Monday, December 22, 2008, 3:08 PM

Family Dollar Has a Holiday Headache

The $35.6 million award - a $19.2 million jury verdict which the court cut to $17.8 million, and an equal amount for liquidated damages based on willfulness - in the Alabama-based nationwide collective action against Family Dollar Stores has been affirmed by the US Court of Appeals for the Eleventh Circuit in a 106-page opinion. The back pay and liquidated damages will be spread among 1424 retail store managers who were found not to be exempt "executives" because they spent a majority of their time on manual work; hundreds of depositions were taken from a pool deemed representative of the nearly 2500 managers who had opted into the case, which arose out of claims made before the FLSA white-collar regulations were amended in 2004. Morgan v. Family Dollar Stores, Inc.

Meanwhile, back in the checkout line, the company is engaged in another huge battle in the Western District of North Carolina, In re Family Dollar Stores, Inc. Wage and Hour Employment Practices Litigation, No. 3:08-CV-01932-GCM. Although that case was stayed while settlement negotiations have been ongoing, additional plaintiffs continue to queue up for this post-2004 attack on the company's compensation and classification system. It remains to be seen whether Family Dollar seeks further review of the Alabama matter, as well as what effect the new regulations, which don't require a specific percentage of exempt work in order to alleviate overtime requirements, may have on the settlement talks in Round 2.

And, by the way, please note that there has been no award of attorneys' fees reported in the Morgan case, so the employer has yet more opportunities to dig deep. What a way to end a year!

Thursday, December 18, 2008, 11:22 AM

U.S. Supreme Court Declines To Review Decision Holding That Paramedics Are Entitled To Overtime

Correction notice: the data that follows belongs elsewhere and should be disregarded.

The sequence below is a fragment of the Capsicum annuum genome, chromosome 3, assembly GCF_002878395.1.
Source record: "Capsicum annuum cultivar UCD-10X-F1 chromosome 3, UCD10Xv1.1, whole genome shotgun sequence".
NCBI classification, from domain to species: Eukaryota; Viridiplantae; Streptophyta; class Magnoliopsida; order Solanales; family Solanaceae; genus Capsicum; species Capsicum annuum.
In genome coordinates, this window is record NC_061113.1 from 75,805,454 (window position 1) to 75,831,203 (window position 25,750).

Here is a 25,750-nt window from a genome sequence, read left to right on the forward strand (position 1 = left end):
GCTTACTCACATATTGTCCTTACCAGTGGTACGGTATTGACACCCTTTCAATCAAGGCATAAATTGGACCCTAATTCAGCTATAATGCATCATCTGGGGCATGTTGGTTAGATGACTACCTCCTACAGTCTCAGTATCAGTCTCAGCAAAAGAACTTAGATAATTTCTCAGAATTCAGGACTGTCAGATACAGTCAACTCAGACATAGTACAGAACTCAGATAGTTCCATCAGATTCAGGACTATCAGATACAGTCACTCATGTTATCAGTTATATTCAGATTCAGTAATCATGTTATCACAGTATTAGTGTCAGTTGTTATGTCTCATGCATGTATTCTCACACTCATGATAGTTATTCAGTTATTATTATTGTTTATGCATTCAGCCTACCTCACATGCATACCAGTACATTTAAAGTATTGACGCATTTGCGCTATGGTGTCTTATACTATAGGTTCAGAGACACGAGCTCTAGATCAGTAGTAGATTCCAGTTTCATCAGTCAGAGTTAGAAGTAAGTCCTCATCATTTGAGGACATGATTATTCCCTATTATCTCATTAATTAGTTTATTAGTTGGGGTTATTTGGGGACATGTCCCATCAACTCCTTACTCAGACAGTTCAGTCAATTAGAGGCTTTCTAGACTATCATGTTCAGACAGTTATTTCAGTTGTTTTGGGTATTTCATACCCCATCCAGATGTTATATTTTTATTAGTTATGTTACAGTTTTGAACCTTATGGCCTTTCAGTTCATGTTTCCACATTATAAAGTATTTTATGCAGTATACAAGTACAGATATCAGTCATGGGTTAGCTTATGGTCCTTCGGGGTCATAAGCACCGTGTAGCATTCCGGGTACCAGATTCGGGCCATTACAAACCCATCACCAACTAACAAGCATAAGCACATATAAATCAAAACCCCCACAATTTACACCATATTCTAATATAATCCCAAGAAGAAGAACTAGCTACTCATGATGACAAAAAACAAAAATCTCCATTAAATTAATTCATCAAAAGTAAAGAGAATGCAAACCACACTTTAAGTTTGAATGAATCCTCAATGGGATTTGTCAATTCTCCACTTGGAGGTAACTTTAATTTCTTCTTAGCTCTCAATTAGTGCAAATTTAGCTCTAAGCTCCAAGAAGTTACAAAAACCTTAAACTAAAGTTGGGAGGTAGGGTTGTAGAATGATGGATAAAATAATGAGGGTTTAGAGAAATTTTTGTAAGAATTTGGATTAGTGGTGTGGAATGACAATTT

On December 15, the United States Supreme Court declined to take on an appeal by the City of Philadelphia from a ruling that paramedics employed by the fire department were not exempt from overtime under the FLSA’s “firefighter exemption.” Philadelphia had petitioned the Supreme Court to review the opinion of the Third Circuit Court of Appeals in Lawrence v. Philadelphia, which can be found here. The Third Circuit had ruled that the paramedics were not exempt from overtime because they were not cross-trained as firefighters, had no responsibility for “fire suppression activities,” and therefore did not meet the exemption. The Supreme Court’s refusal to hear the case lets stand the Third Circuit’s opinion.

Monday, December 15, 2008, 1:41 PM

Family Online Safety Institute (FOSI) Releases Online Safety Proposals

The Family Online Safety Institute ("FOSI") released its report Making Wise Choices Online in which it provides a survey of ongoing initiatives to ensure the safety of children using the Internet as well as four policy proposals for the coming Administration to consider. The release coincides with the Second Annual FOSI Conference, held today in Washington, D.C., themed "Safe At Any Speed: Rules, Tools & Public Policies to Keep Kids Safe Online."

Womble Carlyle is pleased to have sponsored the FOSI Conference and to have forged a friendship with this organization.

Click here to learn more about FOSI's Internet safety proposals.

Grilling Your Employer